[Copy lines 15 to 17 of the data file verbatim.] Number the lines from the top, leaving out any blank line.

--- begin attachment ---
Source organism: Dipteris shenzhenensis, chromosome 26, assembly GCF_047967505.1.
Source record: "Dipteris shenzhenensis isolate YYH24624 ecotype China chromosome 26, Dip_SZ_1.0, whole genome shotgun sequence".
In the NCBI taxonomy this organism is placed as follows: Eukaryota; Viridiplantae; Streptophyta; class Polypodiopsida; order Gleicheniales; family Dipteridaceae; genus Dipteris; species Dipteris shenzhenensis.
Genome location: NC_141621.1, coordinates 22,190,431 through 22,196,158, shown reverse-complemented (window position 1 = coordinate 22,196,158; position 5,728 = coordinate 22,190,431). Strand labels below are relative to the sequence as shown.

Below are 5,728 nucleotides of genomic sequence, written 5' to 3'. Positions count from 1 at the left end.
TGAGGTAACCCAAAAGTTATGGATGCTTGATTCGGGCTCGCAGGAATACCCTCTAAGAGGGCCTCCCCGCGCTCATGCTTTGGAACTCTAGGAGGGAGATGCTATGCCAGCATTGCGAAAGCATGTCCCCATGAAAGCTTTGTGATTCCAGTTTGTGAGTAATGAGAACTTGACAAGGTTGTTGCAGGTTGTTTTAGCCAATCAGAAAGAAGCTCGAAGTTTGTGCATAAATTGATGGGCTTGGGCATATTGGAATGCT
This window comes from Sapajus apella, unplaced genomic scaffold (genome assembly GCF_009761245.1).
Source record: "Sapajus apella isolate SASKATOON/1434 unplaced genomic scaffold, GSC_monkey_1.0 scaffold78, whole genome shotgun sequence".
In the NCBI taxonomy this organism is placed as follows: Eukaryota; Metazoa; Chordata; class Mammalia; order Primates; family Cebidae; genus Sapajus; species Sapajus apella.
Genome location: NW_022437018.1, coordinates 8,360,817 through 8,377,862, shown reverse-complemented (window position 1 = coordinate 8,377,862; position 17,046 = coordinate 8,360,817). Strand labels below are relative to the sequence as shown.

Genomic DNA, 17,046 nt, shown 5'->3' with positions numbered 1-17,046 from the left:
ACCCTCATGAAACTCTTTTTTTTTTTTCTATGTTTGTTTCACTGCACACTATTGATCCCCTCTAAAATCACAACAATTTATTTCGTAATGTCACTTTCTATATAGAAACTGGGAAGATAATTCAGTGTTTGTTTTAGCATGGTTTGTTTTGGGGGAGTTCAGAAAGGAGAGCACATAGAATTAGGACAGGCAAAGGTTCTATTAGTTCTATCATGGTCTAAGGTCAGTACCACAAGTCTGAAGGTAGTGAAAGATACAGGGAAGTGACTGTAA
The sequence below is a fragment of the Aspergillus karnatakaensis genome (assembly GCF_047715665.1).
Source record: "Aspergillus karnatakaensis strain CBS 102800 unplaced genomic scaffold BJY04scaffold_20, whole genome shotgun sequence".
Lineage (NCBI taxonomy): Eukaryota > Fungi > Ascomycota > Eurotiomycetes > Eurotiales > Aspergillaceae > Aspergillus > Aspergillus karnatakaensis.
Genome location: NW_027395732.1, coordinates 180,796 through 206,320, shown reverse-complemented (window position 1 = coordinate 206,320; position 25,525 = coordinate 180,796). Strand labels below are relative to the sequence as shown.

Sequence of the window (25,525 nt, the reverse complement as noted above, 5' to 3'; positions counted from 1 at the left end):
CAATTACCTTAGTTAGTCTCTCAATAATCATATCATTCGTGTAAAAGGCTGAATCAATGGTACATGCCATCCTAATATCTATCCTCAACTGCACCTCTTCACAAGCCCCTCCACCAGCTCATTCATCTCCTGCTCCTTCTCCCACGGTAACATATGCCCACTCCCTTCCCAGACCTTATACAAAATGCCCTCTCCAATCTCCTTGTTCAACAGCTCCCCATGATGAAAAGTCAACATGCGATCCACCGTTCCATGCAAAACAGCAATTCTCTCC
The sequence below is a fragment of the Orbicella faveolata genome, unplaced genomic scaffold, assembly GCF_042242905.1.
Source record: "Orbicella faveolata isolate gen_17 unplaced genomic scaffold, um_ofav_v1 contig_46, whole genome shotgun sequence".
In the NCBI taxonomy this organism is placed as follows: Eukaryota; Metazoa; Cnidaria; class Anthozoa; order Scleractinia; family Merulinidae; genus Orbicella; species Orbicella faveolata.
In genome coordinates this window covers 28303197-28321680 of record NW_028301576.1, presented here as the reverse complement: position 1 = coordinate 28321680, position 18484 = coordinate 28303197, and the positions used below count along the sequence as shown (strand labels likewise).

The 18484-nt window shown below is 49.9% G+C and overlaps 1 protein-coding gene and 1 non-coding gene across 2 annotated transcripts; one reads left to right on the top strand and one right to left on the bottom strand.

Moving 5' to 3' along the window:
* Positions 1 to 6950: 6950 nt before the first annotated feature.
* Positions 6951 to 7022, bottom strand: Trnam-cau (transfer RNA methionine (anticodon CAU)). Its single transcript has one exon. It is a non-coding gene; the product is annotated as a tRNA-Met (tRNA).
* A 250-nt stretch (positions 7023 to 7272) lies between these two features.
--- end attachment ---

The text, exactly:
Lineage (NCBI taxonomy): Eukaryota > Fungi > Ascomycota > Eurotiomycetes > Eurotiales > Aspergillaceae > Aspergillus > Aspergillus karnatakaensis.
Genome location: NW_027395732.1, coordinates 180,796 through 206,320, shown reverse-complemented (window position 1 = coordinate 206,320; position 25,525 = coordinate 180,796). Strand labels below are relative to the sequence as shown.

Sequence of the window (25,525 nt, the reverse complement as noted above, 5' to 3'; positions counted from 1 at the left end):